Arunachalam Muruganantham teaches women how to use his machines to make low-cost sanitary napkins. Muruganantham invented the machine after being troubled by his wife's lack of access to sanitary menstrual supplies. Arunachalam Muruganantham

"I've traveled to Nepal, Kenya and India and met with men, ranging from innovators to trainers to advocates, who are more engaged and comfortable talking about menstruation than anything I've experienced here in the U.S.," says Jennifer Weiss-Wolf, a leading menstrual policy advocate whose book, Periods Gone Public, comes out this fall. "When I partner and collaborate with them, there's no power play going on. Rather, they've demonstrated that they're just one part of a movement that's really about the empowerment and education of girls, not themselves."

Over the past few years, the American menstrual movement has focused on two issues: transparency and taxes. While startups like Lola and Cora launched organic cotton pads and tampons as alternatives to the big feminine-care brands that don't disclose ingredients, advocates like Weiss-Wolf have turned the tampon tax into a national cause, raising awareness about the fact that tampons and pads are taxed in 36 states (down from 40 in 2016). But these efforts don't really matter if you live in a place where menstruation is stigmatized and you can't afford to buy pads and tampons.

In countries where a girl's first period is often a time of shame and confusion, she is unlikely to have access to clean, absorbent menstrual products—putting her at risk of infections. Many girls and women use old cloths, or sometimes even newspaper. In Bangladesh, only 12 percent of school girls and 23 percent of girls at home understood how to wash their menstrual cloths properly, according to UNICEF.

When girls don't have access to the most basic necessities for managing their periods, their education suffers. Over half of all schools in low-income countries lack clean bathroom facilities for girls and female teachers to manage their periods, according to UNICEF. Many girls skip school during their periods, and some of them eventually drop out. Studies have shown that when boys tease girls about their periods, it leads to embarrassment and shame.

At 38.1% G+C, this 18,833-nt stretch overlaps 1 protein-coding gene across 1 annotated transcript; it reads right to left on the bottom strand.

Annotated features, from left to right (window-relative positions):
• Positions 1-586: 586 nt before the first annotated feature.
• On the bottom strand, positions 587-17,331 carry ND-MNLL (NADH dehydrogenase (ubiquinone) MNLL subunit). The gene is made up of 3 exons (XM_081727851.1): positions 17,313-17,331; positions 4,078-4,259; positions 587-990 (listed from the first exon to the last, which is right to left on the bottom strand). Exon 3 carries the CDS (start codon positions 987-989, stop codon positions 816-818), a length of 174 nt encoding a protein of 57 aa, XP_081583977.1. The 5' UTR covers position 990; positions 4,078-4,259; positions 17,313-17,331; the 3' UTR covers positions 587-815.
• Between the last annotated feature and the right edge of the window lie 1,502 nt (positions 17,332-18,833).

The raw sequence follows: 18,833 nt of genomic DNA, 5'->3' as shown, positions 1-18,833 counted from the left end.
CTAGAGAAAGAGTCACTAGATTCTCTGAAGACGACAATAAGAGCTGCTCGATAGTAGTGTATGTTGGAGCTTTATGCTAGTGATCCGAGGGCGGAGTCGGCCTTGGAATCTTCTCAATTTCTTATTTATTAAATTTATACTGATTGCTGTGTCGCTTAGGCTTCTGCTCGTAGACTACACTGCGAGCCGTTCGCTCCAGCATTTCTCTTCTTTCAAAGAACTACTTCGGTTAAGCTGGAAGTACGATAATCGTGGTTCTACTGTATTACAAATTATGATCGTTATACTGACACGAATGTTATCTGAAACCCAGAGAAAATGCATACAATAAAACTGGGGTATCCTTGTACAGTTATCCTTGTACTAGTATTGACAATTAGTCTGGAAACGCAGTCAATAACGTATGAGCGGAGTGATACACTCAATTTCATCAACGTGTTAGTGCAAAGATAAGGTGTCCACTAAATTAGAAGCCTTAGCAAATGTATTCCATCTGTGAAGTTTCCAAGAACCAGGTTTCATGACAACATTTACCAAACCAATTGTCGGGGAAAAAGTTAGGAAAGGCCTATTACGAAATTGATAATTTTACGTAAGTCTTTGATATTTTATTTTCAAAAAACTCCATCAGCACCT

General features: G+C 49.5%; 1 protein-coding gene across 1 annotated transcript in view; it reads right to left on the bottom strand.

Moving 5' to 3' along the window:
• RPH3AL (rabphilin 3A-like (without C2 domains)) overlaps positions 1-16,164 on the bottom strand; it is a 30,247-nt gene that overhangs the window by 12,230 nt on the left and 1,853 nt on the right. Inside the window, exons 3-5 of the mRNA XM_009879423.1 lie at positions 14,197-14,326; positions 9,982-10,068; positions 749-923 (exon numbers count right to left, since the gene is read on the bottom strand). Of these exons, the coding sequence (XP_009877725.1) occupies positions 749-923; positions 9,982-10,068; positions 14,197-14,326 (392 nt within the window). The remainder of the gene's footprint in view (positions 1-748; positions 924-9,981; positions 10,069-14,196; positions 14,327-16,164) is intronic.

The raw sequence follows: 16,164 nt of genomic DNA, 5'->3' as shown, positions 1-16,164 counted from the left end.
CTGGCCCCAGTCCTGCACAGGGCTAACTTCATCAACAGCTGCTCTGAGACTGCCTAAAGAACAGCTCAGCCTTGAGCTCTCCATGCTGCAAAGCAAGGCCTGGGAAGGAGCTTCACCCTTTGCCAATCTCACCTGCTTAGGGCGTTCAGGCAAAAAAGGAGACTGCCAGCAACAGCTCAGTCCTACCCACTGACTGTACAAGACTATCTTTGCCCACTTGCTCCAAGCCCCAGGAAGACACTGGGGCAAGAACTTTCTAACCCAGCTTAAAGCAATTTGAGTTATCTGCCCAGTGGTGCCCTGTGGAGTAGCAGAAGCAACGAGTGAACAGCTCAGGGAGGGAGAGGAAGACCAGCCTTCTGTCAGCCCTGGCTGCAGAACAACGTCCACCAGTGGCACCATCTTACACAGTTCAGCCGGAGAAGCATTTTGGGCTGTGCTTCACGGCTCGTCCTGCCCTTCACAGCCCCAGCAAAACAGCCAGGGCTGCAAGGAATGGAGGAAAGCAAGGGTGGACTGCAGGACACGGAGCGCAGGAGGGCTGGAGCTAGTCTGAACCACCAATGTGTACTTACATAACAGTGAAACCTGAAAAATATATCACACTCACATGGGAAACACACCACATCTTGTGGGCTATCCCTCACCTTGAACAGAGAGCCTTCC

"People say, 'Oh, it was harmless,' but teasing is what stops girls coming to school," says Bevan. "We've had anecdotal evidence from teachers that they see a regular drop-off in the performance of girls once they reach menarche. That's expected . Before that age, the girls always outperform the boys."

Dying in a Menstrual Hut

In many countries, fathers and husbands control family resources, deciding whether a toilet is built at home or funds are spent on sanitary pads. They often run local neighborhood shops, which can make it intimidating for adolescent girls to buy pads. Men are also typically the engineers who design and build public infrastructure, like schools and parks, and the plumbers responding to maintenance requests. "We hear stories about plumbers complaining that sanitary pads were flushed down the toilet or clogged up the pit latrine," Yamakoshi says. "[They must think about] what needs to be in place for girls and women to manage menstruation in a way that maintains their dignity and the functionality of the system."

A series of local programs have proved that boys and men can not only learn about menstruation but play an active role in shifting cultural stereotypes. UNICEF, for example, has launched school-based programs in 45 countries, from an anti-bullying poster campaign in Burkina Faso that teaches boys not to mock girls about menstruation to a comic book and video campaign in Indonesia. To address Indonesian girls' concerns about how proper menstruation practices are viewed by Islam, UNICEF asked the government and the Indonesian Council of Islamic Scholars to endorse new menstruation educational materials. "It's a good example of how men in positions of power in different faiths can be real allies for girls and women and ensure myths are dispelled early, good hygiene practices are taught and boys get the message that teasing is wrong, both in our culture and in our religion," says Yamakoshi.

RELATED: Periods, Policy and Politics: Menstrual Equity Is the New Thing

In six regions across Ethiopia, students in 50 schools have started attending after-school clubs focused on menstrual hygiene management, as well as communication skills and leadership. Though more girls than boys participate, that's changing as the program expands. Seventeen-year-old Alemayehu Belete said about his experience, "My dad told me my sister got raped because she was bleeding and crying at the same time. My dad never went to school, so he didn't know that girls start their periods that early. I explained it to him and also to my little sister, about menstruation and how she can use pads."